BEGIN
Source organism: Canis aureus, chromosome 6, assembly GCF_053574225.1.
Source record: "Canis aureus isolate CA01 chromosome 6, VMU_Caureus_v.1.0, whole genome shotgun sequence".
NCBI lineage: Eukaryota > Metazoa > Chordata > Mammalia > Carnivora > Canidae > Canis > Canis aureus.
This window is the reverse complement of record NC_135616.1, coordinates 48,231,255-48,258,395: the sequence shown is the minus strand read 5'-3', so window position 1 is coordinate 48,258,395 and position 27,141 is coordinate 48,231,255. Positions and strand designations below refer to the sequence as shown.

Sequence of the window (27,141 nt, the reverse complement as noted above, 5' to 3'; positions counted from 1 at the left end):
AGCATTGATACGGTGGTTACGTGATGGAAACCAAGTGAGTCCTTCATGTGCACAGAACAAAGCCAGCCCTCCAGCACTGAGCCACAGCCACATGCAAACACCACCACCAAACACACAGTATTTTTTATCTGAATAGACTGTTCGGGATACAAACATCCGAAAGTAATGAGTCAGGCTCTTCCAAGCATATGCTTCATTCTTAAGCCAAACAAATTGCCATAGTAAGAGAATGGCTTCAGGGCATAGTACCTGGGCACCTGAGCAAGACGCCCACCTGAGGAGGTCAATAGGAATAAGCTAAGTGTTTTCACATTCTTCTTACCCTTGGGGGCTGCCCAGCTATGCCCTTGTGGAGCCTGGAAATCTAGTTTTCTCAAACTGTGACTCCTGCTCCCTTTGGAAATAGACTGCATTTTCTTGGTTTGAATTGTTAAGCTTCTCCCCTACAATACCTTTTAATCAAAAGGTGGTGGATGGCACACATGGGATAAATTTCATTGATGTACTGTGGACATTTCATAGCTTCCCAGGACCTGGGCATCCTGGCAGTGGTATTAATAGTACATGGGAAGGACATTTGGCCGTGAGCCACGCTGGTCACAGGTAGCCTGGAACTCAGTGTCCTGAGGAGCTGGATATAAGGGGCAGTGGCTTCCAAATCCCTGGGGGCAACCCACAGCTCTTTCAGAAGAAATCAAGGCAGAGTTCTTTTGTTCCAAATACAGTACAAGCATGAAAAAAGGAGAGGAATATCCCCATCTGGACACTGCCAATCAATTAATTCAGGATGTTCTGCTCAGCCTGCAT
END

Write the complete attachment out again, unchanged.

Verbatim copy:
Source organism: Canis aureus, chromosome 6, assembly GCF_053574225.1.
Source record: "Canis aureus isolate CA01 chromosome 6, VMU_Caureus_v.1.0, whole genome shotgun sequence".
NCBI lineage: Eukaryota > Metazoa > Chordata > Mammalia > Carnivora > Canidae > Canis > Canis aureus.
This window is the reverse complement of record NC_135616.1, coordinates 48,231,255-48,258,395: the sequence shown is the minus strand read 5'-3', so window position 1 is coordinate 48,258,395 and position 27,141 is coordinate 48,231,255. Positions and strand designations below refer to the sequence as shown.

Sequence of the window (27,141 nt, the reverse complement as noted above, 5' to 3'; positions counted from 1 at the left end):
AGCATTGATACGGTGGTTACGTGATGGAAACCAAGTGAGTCCTTCATGTGCACAGAACAAAGCCAGCCCTCCAGCACTGAGCCACAGCCACATGCAAACACCACCACCAAACACACAGTATTTTTTATCTGAATAGACTGTTCGGGATACAAACATCCGAAAGTAATGAGTCAGGCTCTTCCAAGCATATGCTTCATTCTTAAGCCAAACAAATTGCCATAGTAAGAGAATGGCTTCAGGGCATAGTACCTGGGCACCTGAGCAAGACGCCCACCTGAGGAGGTCAATAGGAATAAGCTAAGTGTTTTCACATTCTTCTTACCCTTGGGGGCTGCCCAGCTATGCCCTTGTGGAGCCTGGAAATCTAGTTTTCTCAAACTGTGACTCCTGCTCCCTTTGGAAATAGACTGCATTTTCTTGGTTTGAATTGTTAAGCTTCTCCCCTACAATACCTTTTAATCAAAAGGTGGTGGATGGCACACATGGGATAAATTTCATTGATGTACTGTGGACATTTCATAGCTTCCCAGGACCTGGGCATCCTGGCAGTGGTATTAATAGTACATGGGAAGGACATTTGGCCGTGAGCCACGCTGGTCACAGGTAGCCTGGAACTCAGTGTCCTGAGGAGCTGGATATAAGGGGCAGTGGCTTCCAAATCCCTGGGGGCAACCCACAGCTCTTTCAGAAGAAATCAAGGCAGAGTTCTTTTGTTCCAAATACAGTACAAGCATGAAAAAAGGAGAGGAATATCCCCATCTGGACACTGCCAATCAATTAATTCAGGATGTTCTGCTCAGCCTGCAT